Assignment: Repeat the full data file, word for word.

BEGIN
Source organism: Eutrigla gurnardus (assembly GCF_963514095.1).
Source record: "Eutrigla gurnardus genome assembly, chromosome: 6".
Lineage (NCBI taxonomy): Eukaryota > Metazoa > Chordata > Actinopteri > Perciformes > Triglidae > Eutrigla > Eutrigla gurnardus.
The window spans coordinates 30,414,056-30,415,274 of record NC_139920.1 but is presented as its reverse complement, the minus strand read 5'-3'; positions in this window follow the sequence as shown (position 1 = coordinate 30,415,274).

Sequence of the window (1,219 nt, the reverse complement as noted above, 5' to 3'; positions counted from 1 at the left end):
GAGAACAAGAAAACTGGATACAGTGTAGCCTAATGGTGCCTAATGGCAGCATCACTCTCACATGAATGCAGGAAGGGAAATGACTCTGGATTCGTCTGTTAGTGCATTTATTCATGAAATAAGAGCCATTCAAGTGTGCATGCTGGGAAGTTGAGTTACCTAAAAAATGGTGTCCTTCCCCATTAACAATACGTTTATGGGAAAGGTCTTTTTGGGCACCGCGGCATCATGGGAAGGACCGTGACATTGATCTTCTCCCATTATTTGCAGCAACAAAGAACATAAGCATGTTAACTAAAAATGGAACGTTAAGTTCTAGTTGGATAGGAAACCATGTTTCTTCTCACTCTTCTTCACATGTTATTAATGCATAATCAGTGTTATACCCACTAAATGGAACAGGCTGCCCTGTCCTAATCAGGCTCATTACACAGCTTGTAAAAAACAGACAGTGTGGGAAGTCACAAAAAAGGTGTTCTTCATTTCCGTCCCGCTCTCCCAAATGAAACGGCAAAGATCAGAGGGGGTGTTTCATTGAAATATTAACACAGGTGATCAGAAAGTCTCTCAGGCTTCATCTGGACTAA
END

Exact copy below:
Source organism: Eutrigla gurnardus (assembly GCF_963514095.1).
Source record: "Eutrigla gurnardus genome assembly, chromosome: 6".
Lineage (NCBI taxonomy): Eukaryota > Metazoa > Chordata > Actinopteri > Perciformes > Triglidae > Eutrigla > Eutrigla gurnardus.
The window spans coordinates 30,414,056-30,415,274 of record NC_139920.1 but is presented as its reverse complement, the minus strand read 5'-3'; positions in this window follow the sequence as shown (position 1 = coordinate 30,415,274).

Sequence of the window (1,219 nt, the reverse complement as noted above, 5' to 3'; positions counted from 1 at the left end):
GAGAACAAGAAAACTGGATACAGTGTAGCCTAATGGTGCCTAATGGCAGCATCACTCTCACATGAATGCAGGAAGGGAAATGACTCTGGATTCGTCTGTTAGTGCATTTATTCATGAAATAAGAGCCATTCAAGTGTGCATGCTGGGAAGTTGAGTTACCTAAAAAATGGTGTCCTTCCCCATTAACAATACGTTTATGGGAAAGGTCTTTTTGGGCACCGCGGCATCATGGGAAGGACCGTGACATTGATCTTCTCCCATTATTTGCAGCAACAAAGAACATAAGCATGTTAACTAAAAATGGAACGTTAAGTTCTAGTTGGATAGGAAACCATGTTTCTTCTCACTCTTCTTCACATGTTATTAATGCATAATCAGTGTTATACCCACTAAATGGAACAGGCTGCCCTGTCCTAATCAGGCTCATTACACAGCTTGTAAAAAACAGACAGTGTGGGAAGTCACAAAAAAGGTGTTCTTCATTTCCGTCCCGCTCTCCCAAATGAAACGGCAAAGATCAGAGGGGGTGTTTCATTGAAATATTAACACAGGTGATCAGAAAGTCTCTCAGGCTTCATCTGGACTAA